The Relic Hunters returned to Dyson’s Delve Sunday afternoon. As usual, they made a quick pass around the first level to ensure they wouldn’t have any nasty surprises running them. (That’s mostly due to one very vocal player.) When they returned to the second level, they had the idea of finding the goblin they’d taken prisoner on a previous run and making friends with him or recruiting him. So every time they found goblins, the duelist shouted the name he’d given them to see if he’d throw down his scimitar to run and hug them or something. That’s going to provide a really fun hook later.
I’ve started playing the goblins a bit more thoughtfully. They watch for the adventurers to make mistakes. For example, the duelist carries a kerosene lantern, but because he has to fight with one hand free, he sets it down on the floor when a fight starts. So of course a hobgoblin reached out to kick it over, spilling the burning fuel everywhere. (I have suggested they hire torch bearers for the next session.) Later, when almost all of the goblins in an encounter fell to the bard’s sleep spell, the remaining hobgoblin focused on waking up its comrades rather than try to take on the adventurers by itself.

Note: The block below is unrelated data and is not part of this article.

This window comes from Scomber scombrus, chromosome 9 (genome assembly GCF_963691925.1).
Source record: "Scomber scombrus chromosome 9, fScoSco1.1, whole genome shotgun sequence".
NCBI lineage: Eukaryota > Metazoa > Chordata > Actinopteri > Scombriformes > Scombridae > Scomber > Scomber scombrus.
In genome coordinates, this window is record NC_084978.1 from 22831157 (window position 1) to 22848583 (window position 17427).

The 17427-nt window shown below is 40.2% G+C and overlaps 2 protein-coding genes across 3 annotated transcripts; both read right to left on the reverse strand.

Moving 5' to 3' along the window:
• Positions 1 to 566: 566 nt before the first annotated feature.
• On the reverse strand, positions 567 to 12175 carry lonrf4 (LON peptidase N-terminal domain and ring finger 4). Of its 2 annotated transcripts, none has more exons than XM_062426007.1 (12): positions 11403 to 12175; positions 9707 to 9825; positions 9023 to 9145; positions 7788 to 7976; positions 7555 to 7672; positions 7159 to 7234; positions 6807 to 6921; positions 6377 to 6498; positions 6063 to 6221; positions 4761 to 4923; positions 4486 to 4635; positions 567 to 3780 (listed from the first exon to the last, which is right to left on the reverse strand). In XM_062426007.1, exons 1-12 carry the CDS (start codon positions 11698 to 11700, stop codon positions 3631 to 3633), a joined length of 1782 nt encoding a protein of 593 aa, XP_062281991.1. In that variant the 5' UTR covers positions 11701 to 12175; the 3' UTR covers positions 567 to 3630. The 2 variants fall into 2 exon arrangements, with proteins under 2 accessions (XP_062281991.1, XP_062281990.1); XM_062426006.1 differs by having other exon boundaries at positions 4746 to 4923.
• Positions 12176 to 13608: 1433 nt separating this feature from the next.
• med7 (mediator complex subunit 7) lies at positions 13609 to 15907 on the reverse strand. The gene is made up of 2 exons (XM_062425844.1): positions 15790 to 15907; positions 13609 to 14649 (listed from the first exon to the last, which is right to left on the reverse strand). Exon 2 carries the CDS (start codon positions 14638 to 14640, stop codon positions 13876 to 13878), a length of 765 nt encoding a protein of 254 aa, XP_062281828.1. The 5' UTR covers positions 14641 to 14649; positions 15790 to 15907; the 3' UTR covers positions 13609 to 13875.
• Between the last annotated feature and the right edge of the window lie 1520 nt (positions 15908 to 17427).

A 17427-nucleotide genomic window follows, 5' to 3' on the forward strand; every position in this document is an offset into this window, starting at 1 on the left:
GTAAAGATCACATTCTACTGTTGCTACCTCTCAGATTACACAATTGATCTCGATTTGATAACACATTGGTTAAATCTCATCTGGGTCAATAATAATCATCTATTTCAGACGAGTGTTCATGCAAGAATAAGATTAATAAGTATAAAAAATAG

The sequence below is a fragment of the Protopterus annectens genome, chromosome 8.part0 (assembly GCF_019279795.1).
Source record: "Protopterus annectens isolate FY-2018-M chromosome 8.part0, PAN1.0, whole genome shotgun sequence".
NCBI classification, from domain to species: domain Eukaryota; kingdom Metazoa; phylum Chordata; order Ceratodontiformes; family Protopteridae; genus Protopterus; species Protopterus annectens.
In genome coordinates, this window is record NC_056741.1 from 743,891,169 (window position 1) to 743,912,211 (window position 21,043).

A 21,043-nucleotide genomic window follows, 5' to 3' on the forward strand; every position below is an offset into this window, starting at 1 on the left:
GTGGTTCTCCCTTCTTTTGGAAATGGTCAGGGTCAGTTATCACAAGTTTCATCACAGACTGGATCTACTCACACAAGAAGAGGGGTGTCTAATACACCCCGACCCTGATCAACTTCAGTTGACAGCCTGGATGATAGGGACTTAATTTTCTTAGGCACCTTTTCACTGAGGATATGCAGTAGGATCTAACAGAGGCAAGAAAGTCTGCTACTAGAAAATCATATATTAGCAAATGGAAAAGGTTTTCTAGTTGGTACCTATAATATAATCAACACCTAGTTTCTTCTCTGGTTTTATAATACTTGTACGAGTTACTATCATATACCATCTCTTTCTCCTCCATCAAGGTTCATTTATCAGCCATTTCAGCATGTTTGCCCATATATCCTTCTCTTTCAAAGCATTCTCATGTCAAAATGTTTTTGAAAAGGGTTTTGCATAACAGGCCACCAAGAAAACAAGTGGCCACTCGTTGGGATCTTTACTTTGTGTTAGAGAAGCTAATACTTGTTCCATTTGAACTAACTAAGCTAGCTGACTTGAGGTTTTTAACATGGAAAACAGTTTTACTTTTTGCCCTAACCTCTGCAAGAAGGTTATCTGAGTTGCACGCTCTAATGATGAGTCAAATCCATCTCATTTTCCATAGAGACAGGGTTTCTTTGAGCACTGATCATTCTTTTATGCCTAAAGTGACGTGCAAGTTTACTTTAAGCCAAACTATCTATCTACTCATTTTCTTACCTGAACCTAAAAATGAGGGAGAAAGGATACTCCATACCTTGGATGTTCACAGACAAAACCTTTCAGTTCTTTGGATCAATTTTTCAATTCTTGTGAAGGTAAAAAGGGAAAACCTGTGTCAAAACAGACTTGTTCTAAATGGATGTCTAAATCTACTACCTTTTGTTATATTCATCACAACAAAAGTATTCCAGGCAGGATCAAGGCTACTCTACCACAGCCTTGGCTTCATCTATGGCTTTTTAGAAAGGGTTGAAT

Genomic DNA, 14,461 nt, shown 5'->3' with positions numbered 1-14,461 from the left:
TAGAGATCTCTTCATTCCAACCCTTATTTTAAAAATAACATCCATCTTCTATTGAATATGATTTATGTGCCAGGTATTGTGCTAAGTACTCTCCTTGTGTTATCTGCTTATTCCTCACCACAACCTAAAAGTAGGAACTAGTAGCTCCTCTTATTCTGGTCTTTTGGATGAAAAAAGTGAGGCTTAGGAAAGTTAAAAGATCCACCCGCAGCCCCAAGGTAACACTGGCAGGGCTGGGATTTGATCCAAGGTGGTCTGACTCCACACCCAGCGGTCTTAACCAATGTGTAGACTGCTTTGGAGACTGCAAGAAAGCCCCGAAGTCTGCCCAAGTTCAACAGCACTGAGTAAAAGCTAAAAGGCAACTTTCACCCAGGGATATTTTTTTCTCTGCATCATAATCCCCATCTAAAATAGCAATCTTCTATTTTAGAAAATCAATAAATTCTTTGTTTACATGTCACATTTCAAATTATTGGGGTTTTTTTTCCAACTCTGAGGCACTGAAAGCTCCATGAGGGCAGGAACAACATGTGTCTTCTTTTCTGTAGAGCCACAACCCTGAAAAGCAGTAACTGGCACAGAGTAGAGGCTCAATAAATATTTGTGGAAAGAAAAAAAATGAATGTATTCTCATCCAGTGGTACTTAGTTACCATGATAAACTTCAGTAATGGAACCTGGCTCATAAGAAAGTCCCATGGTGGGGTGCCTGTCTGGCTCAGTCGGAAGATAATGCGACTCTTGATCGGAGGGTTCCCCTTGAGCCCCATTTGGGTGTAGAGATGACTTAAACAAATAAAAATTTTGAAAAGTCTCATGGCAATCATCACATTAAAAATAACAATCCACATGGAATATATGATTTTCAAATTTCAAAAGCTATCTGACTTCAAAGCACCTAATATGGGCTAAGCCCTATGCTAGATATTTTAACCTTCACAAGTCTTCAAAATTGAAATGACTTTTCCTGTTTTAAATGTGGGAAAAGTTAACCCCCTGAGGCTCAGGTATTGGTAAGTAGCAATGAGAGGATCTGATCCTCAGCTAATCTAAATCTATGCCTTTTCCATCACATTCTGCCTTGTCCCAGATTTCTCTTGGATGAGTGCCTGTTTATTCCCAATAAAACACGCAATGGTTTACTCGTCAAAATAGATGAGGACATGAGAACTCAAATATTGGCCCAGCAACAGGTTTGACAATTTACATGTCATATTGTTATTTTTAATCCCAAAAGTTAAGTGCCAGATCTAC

They also use their Nimble Escape feature more frequently, forcing the adventurers to consider how to block them. A monk went around a corner during a fight to get some range and ran into another goblin. They scuffled for a moment, then the goblin fled to another room. That put the inhabitants of that room on alert. Once the adventurers reached that room, they realized they didn’t have a thief to pick the lock. The dwarven bard used his racial knock spell (back up 15 feet, then charge and headbutt the door). At that point, he realized he had a problem, surrounded by two hobgoblins and three goblins. I almost got a TPK out of it, not due to any maliciousness on my part but just because the adventurers didn’t proceed with caution. However, in the end they all survived. Level 3 awaits, and level 4 has even more fun.
Last week, I upgraded my Roll20 account from Subscriber to Mentor. On Friday night I implemented power cards and macros, generally getting familiar with new aspects of the system. Unfortunately, on Sunday, most of that didn’t work.
For future reference (largely for myself): I fixed the turn counter problem by deleting all existing turns. And it turns out that they had some sort of system problem which logged an error in a console outside of the game (“Sandbox closed due to error.”) By hitting “save” on my API script, it seems to work again.
That process should probably generate an in-game error to let the user know something is wrong. A slightly more verbose error message would help, too.